# Finite étale cover of $\mathbb{P}^1$ has finitely many connected components?

I am reading Hartshorne's proof of $\mathbb{P}^1$ being simply connected as a scheme. It seems one ingredient of the proof is that if $X\rightarrow\mathbb{P}^1$ is an étale covering, then X has only finitely many connected components. But I do not see why.

The important point is that $f:X\to \mathbb{P}^1$ must be a finite map. Finite maps are quasi-finite, so the preimage of any point in $\mathbb{P}^1$ is a finite set. Since the number of points in the preimage is an upper semicontinuous function, there will be a generic multiplicity $n_0$ and finitely many points $p_1,\cdots,p_m$ in $\mathbb{P}^1$ which will have a larger number of points $n_1,\cdots,n_m$ in the fiber. Take the max of the $n_i$, and there are at most that many connected components.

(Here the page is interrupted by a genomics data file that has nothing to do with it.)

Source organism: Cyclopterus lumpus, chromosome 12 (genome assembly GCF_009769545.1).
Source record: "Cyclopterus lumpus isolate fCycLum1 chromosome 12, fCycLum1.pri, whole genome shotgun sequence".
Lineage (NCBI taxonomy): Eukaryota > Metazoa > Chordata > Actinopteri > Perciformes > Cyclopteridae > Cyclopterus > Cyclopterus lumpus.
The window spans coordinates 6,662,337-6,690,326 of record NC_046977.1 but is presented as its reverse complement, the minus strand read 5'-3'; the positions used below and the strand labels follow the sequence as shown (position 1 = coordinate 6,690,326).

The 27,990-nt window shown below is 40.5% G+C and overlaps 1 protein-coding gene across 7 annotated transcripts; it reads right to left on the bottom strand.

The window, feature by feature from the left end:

Since $f$ is finite, in particular of finite type, $X$ is a Noetherian scheme. Noetherian schemes are locally connected (see http://stacks.math.columbia.edu/tag/04MF), so the connected components of $X$ are open. They therefore form a covering of $X$ by pairwise disjoint open sets. Because $X$ is quasi-compact, this covering must be finite, i.e., $X$ must have finitely many connected components.